Now that Seattle Week on Sight Unseen is over, we're turning our attention to another northwestern capital — Milan, Italy, home of the Salone del Mobile, where Jill and I are on serious scouting duty this week. Before we begin posting our annual eyewitness dispatches from the fair, though, we wanted to start our coverage with a small paean to our temporary digs: an article I contributed to the forthcoming Milan-themed spring/summer issue of PIN–UP magazine, which features the work of one of our favorite local design firms (Oeuffice) photographed inside the foundation of one of our favorite local architects (Piero Portoluppi). Click through to learn more about Oeuffice's Milanes collection of tabletop items and the impetus behind these gorgeous images, plus how you can snag the PIN–UP No. 16 when it goes on sale next month.
These days, plenty of companies in the United States are touting their status as heritage brands, as is the current fashion, but markedly few who can claim the kind of pride of place that Filson can: Since the outdoor apparel label was founded in Seattle back in 1897, it’s never moved more than two miles away from where it began, in what’s now known as the city’s SoDo neighborhood — nor has it stopped manufacturing most of its wares there, either. Having long occupied a complex in the up-and-coming industrial area that included its factory, headquarters, and flagship store, last year the expansion of its business led it to annex a nearly 60,000 square-foot building just two blocks away from the original. “We’ve been in SoDo for 117 years, so it feels like home,” says Filson CEO Alan Kirk, a Scotland native who moved to the city in 2009. “It’s one of the few areas left in the city that still has manufacturing — in a way it’s the garment district of old Seattle.”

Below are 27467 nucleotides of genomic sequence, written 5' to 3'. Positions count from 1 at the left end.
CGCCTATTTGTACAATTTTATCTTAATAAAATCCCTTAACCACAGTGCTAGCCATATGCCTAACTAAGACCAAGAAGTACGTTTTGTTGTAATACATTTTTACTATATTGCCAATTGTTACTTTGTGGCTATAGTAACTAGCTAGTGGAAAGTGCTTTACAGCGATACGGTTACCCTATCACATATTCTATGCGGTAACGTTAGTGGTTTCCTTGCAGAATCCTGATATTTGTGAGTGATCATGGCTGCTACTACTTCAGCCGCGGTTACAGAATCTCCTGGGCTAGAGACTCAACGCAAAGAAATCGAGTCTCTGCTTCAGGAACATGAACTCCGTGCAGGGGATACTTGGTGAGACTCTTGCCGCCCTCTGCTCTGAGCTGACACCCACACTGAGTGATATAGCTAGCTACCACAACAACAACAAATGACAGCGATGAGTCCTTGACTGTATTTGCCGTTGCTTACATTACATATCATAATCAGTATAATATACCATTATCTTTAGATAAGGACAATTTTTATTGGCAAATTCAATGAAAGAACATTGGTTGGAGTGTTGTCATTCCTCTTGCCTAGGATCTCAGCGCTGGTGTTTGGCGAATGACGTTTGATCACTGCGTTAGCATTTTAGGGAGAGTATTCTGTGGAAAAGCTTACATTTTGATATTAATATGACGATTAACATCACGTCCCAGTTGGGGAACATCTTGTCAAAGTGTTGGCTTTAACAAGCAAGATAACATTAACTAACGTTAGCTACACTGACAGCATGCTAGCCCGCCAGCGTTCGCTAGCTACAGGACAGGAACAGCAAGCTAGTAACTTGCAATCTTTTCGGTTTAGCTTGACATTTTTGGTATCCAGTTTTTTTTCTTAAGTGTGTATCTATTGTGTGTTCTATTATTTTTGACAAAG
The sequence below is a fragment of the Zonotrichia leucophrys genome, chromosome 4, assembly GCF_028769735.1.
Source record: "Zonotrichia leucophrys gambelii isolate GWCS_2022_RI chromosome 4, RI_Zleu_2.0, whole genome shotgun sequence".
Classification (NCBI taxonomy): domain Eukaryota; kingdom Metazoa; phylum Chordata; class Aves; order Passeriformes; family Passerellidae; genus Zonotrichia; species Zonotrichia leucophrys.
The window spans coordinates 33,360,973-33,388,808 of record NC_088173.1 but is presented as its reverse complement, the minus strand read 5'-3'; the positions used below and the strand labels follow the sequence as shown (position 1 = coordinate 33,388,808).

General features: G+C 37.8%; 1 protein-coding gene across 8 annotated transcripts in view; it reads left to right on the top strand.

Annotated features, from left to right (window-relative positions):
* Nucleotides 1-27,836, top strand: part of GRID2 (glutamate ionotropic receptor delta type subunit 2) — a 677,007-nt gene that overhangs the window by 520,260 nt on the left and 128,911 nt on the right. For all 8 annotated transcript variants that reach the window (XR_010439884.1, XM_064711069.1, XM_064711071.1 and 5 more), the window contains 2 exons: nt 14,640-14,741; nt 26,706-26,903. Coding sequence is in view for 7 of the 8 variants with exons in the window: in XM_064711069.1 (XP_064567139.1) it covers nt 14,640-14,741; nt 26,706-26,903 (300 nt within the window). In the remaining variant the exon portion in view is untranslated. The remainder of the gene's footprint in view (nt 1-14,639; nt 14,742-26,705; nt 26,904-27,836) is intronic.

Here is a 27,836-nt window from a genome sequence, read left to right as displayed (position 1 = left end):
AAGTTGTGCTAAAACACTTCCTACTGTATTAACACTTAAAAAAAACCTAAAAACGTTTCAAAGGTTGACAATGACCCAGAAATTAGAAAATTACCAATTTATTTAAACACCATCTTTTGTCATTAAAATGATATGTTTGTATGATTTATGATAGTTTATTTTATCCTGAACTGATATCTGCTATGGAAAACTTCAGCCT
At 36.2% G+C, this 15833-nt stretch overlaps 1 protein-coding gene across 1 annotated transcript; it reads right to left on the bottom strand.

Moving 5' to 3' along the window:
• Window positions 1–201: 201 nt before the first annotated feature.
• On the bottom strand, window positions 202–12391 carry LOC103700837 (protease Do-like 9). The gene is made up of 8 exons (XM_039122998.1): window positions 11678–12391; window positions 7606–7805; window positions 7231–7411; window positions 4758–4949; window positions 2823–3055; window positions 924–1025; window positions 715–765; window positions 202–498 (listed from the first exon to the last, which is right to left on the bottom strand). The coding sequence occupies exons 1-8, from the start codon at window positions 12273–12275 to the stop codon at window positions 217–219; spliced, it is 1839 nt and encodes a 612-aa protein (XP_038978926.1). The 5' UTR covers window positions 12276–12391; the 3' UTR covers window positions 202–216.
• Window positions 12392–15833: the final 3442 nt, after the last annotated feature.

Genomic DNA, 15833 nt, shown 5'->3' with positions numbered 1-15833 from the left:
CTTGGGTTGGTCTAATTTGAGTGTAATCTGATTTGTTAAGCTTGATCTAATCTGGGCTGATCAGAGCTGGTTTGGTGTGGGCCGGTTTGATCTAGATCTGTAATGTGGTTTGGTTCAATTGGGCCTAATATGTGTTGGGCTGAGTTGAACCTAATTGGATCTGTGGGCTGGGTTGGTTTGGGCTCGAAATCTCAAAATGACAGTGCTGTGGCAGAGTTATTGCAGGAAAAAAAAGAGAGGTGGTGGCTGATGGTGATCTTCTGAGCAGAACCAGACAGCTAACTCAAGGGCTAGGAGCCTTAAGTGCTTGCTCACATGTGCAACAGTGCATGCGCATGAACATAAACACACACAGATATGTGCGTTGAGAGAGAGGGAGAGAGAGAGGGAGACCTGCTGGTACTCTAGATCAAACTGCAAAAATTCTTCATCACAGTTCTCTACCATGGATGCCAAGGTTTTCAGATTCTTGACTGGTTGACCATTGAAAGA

At this point, simplicity can seem like a tired mantra or an admonishment, an extra layer of guilt heaped over our misdirections. Isn’t it enough that our cluttered thoughts keep us up at night? Do we have to feel bad about it, too? So it’s especially heartening that for Seattle-based stylist Ashley Helvey, simplicity is something else entirely: a look so easy that it serves as encouragement. “A lot of the imagery I’m inspired by online is just a piece of fabric or a cinderblock,” says Helvey, who is editorial creative director for Totokaelo, overseeing everything from photo shoots to social media. “They are really simple things that you could actually execute. Having a simple aesthetic is actually pretty tangible.”